The planting of herbal medicine and tourism with a strong ethnic flavor have brought new hopes of wealth for villagers in southwest China’s poverty-stricken ethnic regions. The harsh natural environment has made it difficult to grow crops.
In Yaoshan Village of Guizhou Province, local residents, all of Yao ethnic group, have found jobs in the blooming tourism sector.
By staging the traditional vocal and dancing performances of Yao, villagers attract tourists who go there to find "something different".
He Zhengguang, head of Yaoshan village, said, "Tourism has given a boost to sales of handicrafts and agricultural products in the county. We are not blessed with the natural condition suitable for growing crops, but we are blessed with the ethnic culture that others do not have."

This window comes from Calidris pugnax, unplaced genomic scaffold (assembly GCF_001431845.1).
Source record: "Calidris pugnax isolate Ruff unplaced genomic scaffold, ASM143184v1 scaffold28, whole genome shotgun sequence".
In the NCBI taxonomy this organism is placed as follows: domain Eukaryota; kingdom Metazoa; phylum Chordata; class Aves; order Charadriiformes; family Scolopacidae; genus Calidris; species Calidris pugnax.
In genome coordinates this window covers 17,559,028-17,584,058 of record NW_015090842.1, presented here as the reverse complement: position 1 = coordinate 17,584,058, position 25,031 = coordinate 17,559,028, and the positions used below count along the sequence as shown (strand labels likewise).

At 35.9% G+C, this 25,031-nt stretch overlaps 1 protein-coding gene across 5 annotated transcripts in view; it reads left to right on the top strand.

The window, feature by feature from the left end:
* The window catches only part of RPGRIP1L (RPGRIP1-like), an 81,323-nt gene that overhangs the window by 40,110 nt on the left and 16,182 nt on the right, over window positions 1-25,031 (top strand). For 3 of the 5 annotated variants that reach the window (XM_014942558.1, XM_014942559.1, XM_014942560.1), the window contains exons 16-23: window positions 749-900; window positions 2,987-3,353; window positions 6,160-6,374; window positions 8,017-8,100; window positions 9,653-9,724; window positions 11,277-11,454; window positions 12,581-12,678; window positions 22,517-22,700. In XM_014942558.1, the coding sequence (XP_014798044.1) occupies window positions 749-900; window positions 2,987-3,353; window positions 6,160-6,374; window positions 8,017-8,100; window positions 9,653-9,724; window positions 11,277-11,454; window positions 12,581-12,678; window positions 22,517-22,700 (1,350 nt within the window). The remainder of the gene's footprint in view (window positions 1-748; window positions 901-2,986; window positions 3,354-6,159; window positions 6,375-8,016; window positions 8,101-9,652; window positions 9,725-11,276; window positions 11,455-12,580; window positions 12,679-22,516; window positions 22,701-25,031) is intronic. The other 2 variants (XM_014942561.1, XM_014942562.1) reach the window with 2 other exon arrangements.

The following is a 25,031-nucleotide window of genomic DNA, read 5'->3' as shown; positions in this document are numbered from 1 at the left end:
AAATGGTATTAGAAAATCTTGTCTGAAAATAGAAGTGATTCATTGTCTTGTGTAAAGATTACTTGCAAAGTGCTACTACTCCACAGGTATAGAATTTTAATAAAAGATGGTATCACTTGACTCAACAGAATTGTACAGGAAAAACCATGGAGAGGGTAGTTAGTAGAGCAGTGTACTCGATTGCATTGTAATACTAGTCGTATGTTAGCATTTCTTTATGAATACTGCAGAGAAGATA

Fu Yingchun, head of Guizhou Provincial Tourism Bureau, said, "As of 2008, tourists visiting villages in Guizhou brought a total revenue US$1.5 billion dollars since the 1980s."
He said the "ethnic flavor" is the ethnic regions’ core attraction and is irreplaceable.
In Dafang County, Jiang Yunming, 55, along with his fellow villagers, are benefiting from growing herbal medicine. Jiang grows honeysuckle, an important ingredient in traditional Chinese medicine. "It took me more than 10 years to finally find the road to wealth," Jiang said.